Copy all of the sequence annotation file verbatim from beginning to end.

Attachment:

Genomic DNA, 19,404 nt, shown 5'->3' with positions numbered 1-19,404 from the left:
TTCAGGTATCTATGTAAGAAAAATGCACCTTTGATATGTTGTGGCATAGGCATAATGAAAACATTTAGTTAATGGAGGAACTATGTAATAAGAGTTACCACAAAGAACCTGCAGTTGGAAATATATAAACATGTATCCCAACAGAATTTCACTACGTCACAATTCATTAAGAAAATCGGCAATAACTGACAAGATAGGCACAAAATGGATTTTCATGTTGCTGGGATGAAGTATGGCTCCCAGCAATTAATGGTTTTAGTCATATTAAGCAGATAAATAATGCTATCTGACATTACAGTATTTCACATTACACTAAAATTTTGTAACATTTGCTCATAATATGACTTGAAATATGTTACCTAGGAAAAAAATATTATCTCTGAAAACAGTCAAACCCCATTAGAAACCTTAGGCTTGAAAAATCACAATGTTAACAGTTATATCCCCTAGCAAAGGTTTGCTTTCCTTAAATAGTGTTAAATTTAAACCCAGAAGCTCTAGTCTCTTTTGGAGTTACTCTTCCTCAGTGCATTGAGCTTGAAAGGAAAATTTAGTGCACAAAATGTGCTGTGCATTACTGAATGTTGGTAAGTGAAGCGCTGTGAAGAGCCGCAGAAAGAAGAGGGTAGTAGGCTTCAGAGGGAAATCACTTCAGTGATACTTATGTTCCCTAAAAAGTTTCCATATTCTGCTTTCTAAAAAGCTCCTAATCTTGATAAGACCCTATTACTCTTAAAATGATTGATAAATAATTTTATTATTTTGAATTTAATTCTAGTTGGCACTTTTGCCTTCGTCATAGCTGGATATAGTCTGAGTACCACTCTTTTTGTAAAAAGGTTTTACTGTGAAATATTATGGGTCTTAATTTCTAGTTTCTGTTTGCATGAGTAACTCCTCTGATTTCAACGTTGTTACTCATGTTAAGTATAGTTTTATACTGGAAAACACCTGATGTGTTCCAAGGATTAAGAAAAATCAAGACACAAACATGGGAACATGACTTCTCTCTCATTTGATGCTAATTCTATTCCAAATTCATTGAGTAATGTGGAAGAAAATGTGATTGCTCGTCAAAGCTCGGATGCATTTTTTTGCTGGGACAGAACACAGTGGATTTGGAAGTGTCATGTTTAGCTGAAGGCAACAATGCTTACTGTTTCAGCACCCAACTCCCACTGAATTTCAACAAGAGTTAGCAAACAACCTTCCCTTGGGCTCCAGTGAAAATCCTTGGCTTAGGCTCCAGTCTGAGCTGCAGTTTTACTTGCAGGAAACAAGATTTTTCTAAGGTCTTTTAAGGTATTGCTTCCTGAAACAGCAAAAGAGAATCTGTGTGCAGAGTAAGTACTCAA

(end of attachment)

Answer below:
Genomic DNA, 19,404 nt, shown 5'->3' with positions numbered 1-19,404 from the left:
TTCAGGTATCTATGTAAGAAAAATGCACCTTTGATATGTTGTGGCATAGGCATAATGAAAACATTTAGTTAATGGAGGAACTATGTAATAAGAGTTACCACAAAGAACCTGCAGTTGGAAATATATAAACATGTATCCCAACAGAATTTCACTACGTCACAATTCATTAAGAAAATCGGCAATAACTGACAAGATAGGCACAAAATGGATTTTCATGTTGCTGGGATGAAGTATGGCTCCCAGCAATTAATGGTTTTAGTCATATTAAGCAGATAAATAATGCTATCTGACATTACAGTATTTCACATTACACTAAAATTTTGTAACATTTGCTCATAATATGACTTGAAATATGTTACCTAGGAAAAAAATATTATCTCTGAAAACAGTCAAACCCCATTAGAAACCTTAGGCTTGAAAAATCACAATGTTAACAGTTATATCCCCTAGCAAAGGTTTGCTTTCCTTAAATAGTGTTAAATTTAAACCCAGAAGCTCTAGTCTCTTTTGGAGTTACTCTTCCTCAGTGCATTGAGCTTGAAAGGAAAATTTAGTGCACAAAATGTGCTGTGCATTACTGAATGTTGGTAAGTGAAGCGCTGTGAAGAGCCGCAGAAAGAAGAGGGTAGTAGGCTTCAGAGGGAAATCACTTCAGTGATACTTATGTTCCCTAAAAAGTTTCCATATTCTGCTTTCTAAAAAGCTCCTAATCTTGATAAGACCCTATTACTCTTAAAATGATTGATAAATAATTTTATTATTTTGAATTTAATTCTAGTTGGCACTTTTGCCTTCGTCATAGCTGGATATAGTCTGAGTACCACTCTTTTTGTAAAAAGGTTTTACTGTGAAATATTATGGGTCTTAATTTCTAGTTTCTGTTTGCATGAGTAACTCCTCTGATTTCAACGTTGTTACTCATGTTAAGTATAGTTTTATACTGGAAAACACCTGATGTGTTCCAAGGATTAAGAAAAATCAAGACACAAACATGGGAACATGACTTCTCTCTCATTTGATGCTAATTCTATTCCAAATTCATTGAGTAATGTGGAAGAAAATGTGATTGCTCGTCAAAGCTCGGATGCATTTTTTTGCTGGGACAGAACACAGTGGATTTGGAAGTGTCATGTTTAGCTGAAGGCAACAATGCTTACTGTTTCAGCACCCAACTCCCACTGAATTTCAACAAGAGTTAGCAAACAACCTTCCCTTGGGCTCCAGTGAAAATCCTTGGCTTAGGCTCCAGTCTGAGCTGCAGTTTTACTTGCAGGAAACAAGATTTTTCTAAGGTCTTTTAAGGTATTGCTTCCTGAAACAGCAAAAGAGAATCTGTGTGCAGAGTAAGTACTCAA